Poster Title

Sleep Quality in Female Caregivers of Children with Special Healthcare Needs

Grade Level at Time of Presentation

Senior

Institution

University of Louisville

KY House District #

36

KY Senate District #

14

Department

Nursing

Abstract

Due to role strain, caregivers often report depressive symptoms and emotional stress which can negatively impact their health. The purpose of this study was to determine if levels of depressive symptoms, negative thinking, and chronic stressors were inversely related to sleep quality in female caregivers of children with special healthcare needs. Data for this cross-sectional study were collected from 44 female caregivers. The women were recruited at clinics for children with special healthcare needs; all had a high level of depressive symptoms as measured by Center for Epidemiologic Studies – Depression Scale scores > 16. In-person interviews were conducted using the Pittsburg Sleep Quality Index (PSQI), the Everyday Stressors Index, and the Automatic Thoughts Questionnaire. Correlational analysis was used to evaluate interrelationships among the variables. Eighty-two percent of the caregivers had poor overall sleep quality (PSQI total score >5). Caregivers’ total PSQI score was not associated with higher depressive symptoms, negative thinking, and chronic stressors. However, higher levels of chronic stressors (r = .41, p = .01) and more negative thinking (r = .30, p = .05) were associated with greater sleep disturbance. Higher levels of daytime dysfunction due to sleepiness was correlated with higher levels of chronic stressors (r = .40, p = .01) and negative thinking (r = .47, p = .001). The higher the depressive symptoms, the longer the caregivers’ sleep duration (r = .41, p = .01). Interventions that focus on ways to decrease levels of chronic stressors and negative thinking in caregivers of children with special healthcare needs may reduce their sleep disturbance and daytime dysfunction due to sleepiness. In turn, this may decrease caregivers’ level of depressive symptoms.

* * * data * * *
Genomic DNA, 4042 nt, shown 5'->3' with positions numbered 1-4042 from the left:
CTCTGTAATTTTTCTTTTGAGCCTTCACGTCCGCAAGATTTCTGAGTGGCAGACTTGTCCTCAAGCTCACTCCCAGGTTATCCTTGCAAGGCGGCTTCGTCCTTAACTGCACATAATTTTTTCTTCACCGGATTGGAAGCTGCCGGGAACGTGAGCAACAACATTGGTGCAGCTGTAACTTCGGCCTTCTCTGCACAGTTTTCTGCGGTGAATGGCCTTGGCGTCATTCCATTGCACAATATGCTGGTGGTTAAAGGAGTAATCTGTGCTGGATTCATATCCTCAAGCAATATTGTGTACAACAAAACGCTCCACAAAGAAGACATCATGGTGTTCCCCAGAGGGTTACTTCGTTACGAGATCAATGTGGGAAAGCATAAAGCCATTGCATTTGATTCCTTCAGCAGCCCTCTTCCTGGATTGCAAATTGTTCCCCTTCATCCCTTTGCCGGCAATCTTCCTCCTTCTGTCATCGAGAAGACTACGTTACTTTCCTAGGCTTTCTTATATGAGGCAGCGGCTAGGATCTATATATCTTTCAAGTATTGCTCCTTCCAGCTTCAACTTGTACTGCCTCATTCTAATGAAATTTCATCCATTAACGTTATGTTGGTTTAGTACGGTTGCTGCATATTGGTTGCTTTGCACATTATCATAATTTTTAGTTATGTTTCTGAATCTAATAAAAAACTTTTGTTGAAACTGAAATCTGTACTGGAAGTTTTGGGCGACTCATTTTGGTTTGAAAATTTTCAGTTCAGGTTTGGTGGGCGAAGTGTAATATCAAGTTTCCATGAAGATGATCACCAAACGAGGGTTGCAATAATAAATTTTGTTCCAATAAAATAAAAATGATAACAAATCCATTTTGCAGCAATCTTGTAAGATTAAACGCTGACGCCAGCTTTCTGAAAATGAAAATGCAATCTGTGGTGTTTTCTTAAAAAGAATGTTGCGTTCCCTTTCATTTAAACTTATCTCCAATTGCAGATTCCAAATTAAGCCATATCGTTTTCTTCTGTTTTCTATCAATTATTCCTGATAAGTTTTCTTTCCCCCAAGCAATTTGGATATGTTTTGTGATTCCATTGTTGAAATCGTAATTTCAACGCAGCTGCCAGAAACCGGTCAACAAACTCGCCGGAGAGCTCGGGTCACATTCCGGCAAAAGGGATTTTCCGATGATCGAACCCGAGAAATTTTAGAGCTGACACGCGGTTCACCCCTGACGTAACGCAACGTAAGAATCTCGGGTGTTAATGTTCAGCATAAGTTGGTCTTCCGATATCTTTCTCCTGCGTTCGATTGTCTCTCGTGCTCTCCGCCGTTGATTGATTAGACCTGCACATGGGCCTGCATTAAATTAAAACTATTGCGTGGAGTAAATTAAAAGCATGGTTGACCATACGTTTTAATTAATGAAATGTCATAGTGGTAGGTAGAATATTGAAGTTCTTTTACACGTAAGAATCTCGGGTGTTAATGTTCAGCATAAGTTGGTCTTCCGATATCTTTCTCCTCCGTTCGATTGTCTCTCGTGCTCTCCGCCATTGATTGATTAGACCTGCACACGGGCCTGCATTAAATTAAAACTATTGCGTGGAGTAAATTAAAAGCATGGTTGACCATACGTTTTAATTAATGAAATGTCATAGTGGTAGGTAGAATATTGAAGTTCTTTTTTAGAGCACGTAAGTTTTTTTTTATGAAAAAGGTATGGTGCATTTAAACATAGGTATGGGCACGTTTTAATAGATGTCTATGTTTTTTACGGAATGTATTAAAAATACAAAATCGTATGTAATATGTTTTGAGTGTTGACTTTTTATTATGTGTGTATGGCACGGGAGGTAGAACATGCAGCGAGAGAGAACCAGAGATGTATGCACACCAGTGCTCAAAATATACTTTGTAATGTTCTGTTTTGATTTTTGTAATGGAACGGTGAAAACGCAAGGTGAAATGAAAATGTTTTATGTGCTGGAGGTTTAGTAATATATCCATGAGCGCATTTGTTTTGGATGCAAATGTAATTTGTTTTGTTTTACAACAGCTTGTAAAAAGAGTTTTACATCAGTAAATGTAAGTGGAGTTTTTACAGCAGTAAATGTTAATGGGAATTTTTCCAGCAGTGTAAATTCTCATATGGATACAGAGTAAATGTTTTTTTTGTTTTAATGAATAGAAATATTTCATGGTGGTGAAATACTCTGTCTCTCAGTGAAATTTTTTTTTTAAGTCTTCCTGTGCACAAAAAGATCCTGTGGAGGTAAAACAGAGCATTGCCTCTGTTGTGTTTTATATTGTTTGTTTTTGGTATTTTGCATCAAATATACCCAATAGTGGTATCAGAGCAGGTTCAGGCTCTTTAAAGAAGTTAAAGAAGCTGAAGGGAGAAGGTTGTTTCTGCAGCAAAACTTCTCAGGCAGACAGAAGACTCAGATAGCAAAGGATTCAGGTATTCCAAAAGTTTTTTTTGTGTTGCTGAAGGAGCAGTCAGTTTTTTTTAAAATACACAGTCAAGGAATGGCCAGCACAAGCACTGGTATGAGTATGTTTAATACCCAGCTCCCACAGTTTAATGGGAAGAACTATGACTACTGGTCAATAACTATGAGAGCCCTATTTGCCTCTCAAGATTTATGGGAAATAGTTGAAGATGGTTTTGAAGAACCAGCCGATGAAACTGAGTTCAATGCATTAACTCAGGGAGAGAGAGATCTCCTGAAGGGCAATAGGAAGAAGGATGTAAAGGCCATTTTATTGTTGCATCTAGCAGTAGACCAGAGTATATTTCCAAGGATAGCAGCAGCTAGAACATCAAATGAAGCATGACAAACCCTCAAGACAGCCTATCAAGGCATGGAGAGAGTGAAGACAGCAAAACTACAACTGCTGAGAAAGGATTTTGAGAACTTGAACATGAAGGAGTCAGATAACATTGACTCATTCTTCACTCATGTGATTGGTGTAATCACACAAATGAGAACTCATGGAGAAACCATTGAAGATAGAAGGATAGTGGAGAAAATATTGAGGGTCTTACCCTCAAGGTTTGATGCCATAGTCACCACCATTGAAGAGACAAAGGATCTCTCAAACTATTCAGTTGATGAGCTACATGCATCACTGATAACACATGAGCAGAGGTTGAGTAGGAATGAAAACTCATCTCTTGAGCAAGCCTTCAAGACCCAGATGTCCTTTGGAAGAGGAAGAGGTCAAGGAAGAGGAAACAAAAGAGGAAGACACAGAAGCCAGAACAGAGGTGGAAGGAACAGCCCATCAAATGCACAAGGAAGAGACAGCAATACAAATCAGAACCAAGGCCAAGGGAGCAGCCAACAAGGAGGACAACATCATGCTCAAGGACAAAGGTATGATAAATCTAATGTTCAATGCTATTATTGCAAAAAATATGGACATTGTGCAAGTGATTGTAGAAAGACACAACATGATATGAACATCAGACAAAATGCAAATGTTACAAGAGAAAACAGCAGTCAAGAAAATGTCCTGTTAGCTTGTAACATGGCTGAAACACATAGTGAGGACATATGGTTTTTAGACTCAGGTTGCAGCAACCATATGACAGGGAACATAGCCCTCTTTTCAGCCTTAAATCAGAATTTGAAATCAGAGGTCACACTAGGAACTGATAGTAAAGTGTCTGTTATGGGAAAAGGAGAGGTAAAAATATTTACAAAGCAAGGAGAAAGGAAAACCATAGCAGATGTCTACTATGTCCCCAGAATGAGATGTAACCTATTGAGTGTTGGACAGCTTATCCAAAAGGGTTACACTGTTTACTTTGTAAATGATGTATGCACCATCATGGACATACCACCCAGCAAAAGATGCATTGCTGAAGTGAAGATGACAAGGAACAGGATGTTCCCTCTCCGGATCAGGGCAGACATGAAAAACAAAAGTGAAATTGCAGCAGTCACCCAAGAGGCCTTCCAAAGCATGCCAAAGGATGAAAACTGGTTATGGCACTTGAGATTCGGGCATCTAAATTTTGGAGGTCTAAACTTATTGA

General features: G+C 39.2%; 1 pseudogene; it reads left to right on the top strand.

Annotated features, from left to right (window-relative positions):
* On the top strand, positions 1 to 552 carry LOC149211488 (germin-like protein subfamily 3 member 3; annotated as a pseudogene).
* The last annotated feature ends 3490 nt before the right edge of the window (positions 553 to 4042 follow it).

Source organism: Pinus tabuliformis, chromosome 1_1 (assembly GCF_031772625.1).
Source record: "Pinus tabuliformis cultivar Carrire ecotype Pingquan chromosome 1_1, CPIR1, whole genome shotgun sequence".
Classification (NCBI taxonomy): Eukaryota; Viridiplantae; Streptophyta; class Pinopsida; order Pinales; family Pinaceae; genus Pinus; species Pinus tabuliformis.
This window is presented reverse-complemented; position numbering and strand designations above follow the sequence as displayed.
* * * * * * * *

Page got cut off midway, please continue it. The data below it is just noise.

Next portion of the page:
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Sleep Quality in Female Caregivers of Children with Special Healthcare Needs

Due to role strain, caregivers often report depressive symptoms and emotional stress which can negatively impact their health. The purpose of this study was to determine if levels of depressive symptoms, negative thinking, and chronic stressors were inversely related to sleep quality in female caregivers of children with special healthcare needs. Data for this cross-sectional study were collected from 44 female caregivers. The women were recruited at clinics for children with special healthcare needs; all had a high level of depressive symptoms as measured by Center for Epidemiologic Studies – Depression Scale scores > 16. In-person interviews were conducted using the Pittsburg Sleep Quality Index (PSQI), the Everyday Stressors Index, and the Automatic Thoughts Questionnaire. Correlational analysis was used to evaluate interrelationships among the variables. Eighty-two percent of the caregivers had poor overall sleep quality (PSQI total score >5). Caregivers’ total PSQI score was not associated with higher depressive symptoms, negative thinking, and chronic stressors. However, higher levels of chronic stressors (r = .41, p = .01) and more negative thinking (r = .30, p = .05) were associated with greater sleep disturbance. Higher levels of daytime dysfunction due to sleepiness was correlated with higher levels of chronic stressors (r = .40, p = .01) and negative thinking (r = .47, p = .001). The higher the depressive symptoms, the longer the caregivers’ sleep duration (r = .41, p = .01). Interventions that focus on ways to decrease levels of chronic stressors and negative thinking in caregivers of children with special healthcare needs may reduce their sleep disturbance and daytime dysfunction due to sleepiness. In turn, this may decrease caregivers’ level of depressive symptoms.